Our recent study uses multi-year, objective data to clearly demonstrate that hotel properties that work with Online Travel Agents (OTAs) perform significantly better financially than those that do not, with commissions being more than compensated for by the increased revenues, resulting in higher bottom-line profits. However, in reality, many hotels still have a (perhaps historic) negative opinion of OTAs. While appreciating the resulting bookings, many still perceive OTAs as competitors rather than partners and fail to commit fully to what should be a win-win relationship.
With travel reigniting following the COVID-19 pandemic, what can/should OTAs consider doing to better seduce hotels and convince them to engage more fully with this valuable distribution channel?
Three months after its official launch to consumers in the United States, Tripadvisor is making major changes to its Tripadvisor Plus subscription program in an effort to bring more hotels – particularly large chains – into the program and, in turn, more subscribers.
The most notable change relates to room rates. In the original version of Plus, which launched in beta in December 2020 and opened to all hotels worldwide in March, hotels provided Tripadvisor subscribers with rates discounted below what was publicly available on their websites and in exchange did not have to pay Tripadvisor a commission on bookings.
Effective in the fourth quarter of this year, Tripadvisor Plus will shift to a cash-back benefit for subscribers.
To cluster or not to cluster, that is the question that HSMAI’s Sales Advisory Board (SAB) members were asking one another on a recent call. With limited staff and resources, many organizations switched to cluster selling during the pandemic and are now deciding whether to keep this model or not. There are pros and cons to that approach. Here are key takeaways from our discussion.
To assess the state of holiday travel as recovery continues, we’ve compared 2021 to 2019 levels, as 2019 shows a “normal” pre-covid booking pattern for holiday travel. In 2020, there were virtually no holiday travel bookings until September as flight capacity was cut, destinations were locked down, and people were concerned about health and safety. Many families spent the holidays at home and cancelled travel plans.
In 2021, people are vaccinated, flights are operating at high capacity, and numerous destinations are open. Our data shows that many people are comfortable making solid plans for their holidays, with longer lead times than in 2020. With travelers excited to get back out and spend the holidays with loved ones, or in the mountains or on a beach somewhere, if you haven’t already, now is the time to activate those holiday travel campaigns to get in front of travelers as they search and book.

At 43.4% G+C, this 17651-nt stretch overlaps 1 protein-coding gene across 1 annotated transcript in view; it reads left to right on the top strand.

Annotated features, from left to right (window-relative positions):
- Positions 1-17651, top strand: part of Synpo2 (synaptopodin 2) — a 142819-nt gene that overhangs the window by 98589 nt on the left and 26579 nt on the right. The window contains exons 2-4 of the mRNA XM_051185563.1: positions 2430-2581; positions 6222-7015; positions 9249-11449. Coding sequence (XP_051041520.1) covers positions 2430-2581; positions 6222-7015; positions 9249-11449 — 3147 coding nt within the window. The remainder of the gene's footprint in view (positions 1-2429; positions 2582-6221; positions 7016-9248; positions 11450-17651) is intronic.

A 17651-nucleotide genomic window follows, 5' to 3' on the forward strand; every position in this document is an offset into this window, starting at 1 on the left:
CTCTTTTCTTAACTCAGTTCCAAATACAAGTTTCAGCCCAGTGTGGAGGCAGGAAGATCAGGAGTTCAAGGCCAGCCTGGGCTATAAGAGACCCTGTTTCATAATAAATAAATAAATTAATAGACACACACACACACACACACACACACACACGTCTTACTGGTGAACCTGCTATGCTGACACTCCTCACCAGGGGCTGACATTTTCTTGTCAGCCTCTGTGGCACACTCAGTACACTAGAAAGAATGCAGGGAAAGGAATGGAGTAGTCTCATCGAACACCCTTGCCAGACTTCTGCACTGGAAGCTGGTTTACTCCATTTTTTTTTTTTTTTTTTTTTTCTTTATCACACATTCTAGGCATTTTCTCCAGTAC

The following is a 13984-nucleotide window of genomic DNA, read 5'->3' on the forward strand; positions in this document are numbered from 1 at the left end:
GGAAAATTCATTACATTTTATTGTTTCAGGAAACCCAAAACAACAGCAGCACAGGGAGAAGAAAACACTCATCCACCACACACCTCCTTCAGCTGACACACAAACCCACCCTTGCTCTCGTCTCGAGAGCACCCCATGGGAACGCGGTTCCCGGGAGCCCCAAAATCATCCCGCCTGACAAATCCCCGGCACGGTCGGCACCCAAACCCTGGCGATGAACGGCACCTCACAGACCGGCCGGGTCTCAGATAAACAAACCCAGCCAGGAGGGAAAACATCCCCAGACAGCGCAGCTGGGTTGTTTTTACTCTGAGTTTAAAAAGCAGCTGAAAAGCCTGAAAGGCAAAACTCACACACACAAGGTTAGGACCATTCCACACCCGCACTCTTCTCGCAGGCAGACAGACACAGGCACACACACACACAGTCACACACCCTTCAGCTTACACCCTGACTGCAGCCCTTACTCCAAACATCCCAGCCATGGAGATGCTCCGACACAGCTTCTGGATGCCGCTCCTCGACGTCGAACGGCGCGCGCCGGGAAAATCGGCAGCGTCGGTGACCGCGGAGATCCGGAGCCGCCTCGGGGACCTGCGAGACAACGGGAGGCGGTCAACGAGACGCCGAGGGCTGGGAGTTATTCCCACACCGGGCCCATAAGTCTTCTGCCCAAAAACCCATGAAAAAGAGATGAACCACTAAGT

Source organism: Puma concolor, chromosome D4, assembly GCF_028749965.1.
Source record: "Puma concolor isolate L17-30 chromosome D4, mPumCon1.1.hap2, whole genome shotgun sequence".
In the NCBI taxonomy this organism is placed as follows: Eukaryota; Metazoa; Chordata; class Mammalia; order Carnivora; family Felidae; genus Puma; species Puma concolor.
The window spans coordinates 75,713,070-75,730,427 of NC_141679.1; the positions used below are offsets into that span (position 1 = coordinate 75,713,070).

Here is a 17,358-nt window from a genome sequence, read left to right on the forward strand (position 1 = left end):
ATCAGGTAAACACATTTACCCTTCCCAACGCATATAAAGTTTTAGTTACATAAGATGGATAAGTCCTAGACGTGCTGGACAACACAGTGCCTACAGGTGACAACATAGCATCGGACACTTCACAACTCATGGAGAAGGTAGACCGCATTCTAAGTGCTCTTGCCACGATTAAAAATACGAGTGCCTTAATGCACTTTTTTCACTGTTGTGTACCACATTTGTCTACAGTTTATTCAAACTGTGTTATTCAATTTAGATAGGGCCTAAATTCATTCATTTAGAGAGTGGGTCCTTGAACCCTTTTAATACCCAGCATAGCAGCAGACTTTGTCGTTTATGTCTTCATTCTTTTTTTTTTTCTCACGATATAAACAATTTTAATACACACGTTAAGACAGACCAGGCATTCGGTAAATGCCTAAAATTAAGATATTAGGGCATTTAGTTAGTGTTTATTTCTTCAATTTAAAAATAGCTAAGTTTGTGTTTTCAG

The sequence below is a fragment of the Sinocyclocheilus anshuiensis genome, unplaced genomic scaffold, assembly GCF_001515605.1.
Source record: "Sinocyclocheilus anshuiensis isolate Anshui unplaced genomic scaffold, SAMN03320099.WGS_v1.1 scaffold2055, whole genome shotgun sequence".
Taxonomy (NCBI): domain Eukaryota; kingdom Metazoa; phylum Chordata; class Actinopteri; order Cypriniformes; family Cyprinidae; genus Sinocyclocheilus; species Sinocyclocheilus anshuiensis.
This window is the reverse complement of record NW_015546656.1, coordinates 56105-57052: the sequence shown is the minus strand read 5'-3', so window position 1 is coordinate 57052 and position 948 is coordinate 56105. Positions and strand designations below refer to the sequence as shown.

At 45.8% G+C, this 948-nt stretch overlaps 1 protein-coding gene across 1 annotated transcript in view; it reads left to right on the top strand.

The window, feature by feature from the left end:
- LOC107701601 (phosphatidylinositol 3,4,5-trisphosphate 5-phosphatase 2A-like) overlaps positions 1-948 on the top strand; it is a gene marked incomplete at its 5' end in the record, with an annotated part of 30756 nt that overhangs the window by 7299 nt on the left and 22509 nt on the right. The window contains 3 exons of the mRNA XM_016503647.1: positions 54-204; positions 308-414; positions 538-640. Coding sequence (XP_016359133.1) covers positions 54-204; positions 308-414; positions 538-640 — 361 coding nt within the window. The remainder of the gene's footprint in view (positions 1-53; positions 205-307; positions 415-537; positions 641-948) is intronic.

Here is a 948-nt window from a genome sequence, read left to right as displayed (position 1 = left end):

The concept of being greeted warmly in reception, offered a drink, hand towels and a myriad of papers to sign may have been the ‘norm’ when staying at many upmarket resorts in the pre-Covid world.
Even then, some guests considered the treatment over the top, almost intrusive, but for a larger percentage, it provided the ‘connection’ in travel. Speaking with receptionists, waiters, and tour desk personnel was integral to the stay, irrespective of whether you were traveling on business or holidays.
One hotel in Adelaide became famous for having a ‘Hotel Ambassador’ who knew just about every regular guest by name. That interaction helped the hotel outperform its rivals.
But the past is a foreign country, as they say, and hoteliers will have to decide how close they get to their guests in the post-Covid landscape.
Sustainability is broadly referred to as the key to a successful business in this century, becoming the main concern for (not only) the travel sector. I’m sure this is not a new term for you, since it is driving the world’s agenda these days. Business leaders everywhere are adopting sustainable practices and aligning them with their operations. But what does sustainability really mean for your hotel?
From cosy roadside inns with basic cable and morning coffee to massive all-inclusive vacation resorts in the world’s most luxurious destinations, there are dozens upon dozens of different types of hotels located throughout the world.
While some of these properties have many similarities — for example, an all-inclusive resort may also be classified as an extended stay property — there are also some that couldn't be more different (i.e. casino hotels vs. hostels).
Confused? Don't be. In this post, we break down 21 of the most popular types of hotels and explore the similarities and differences of each. Whether you’re a traveler looking for a low-priced economy room or an aspiring hotelier looking to take a deeper dive into your options, the wide world of hotels has something for everyone.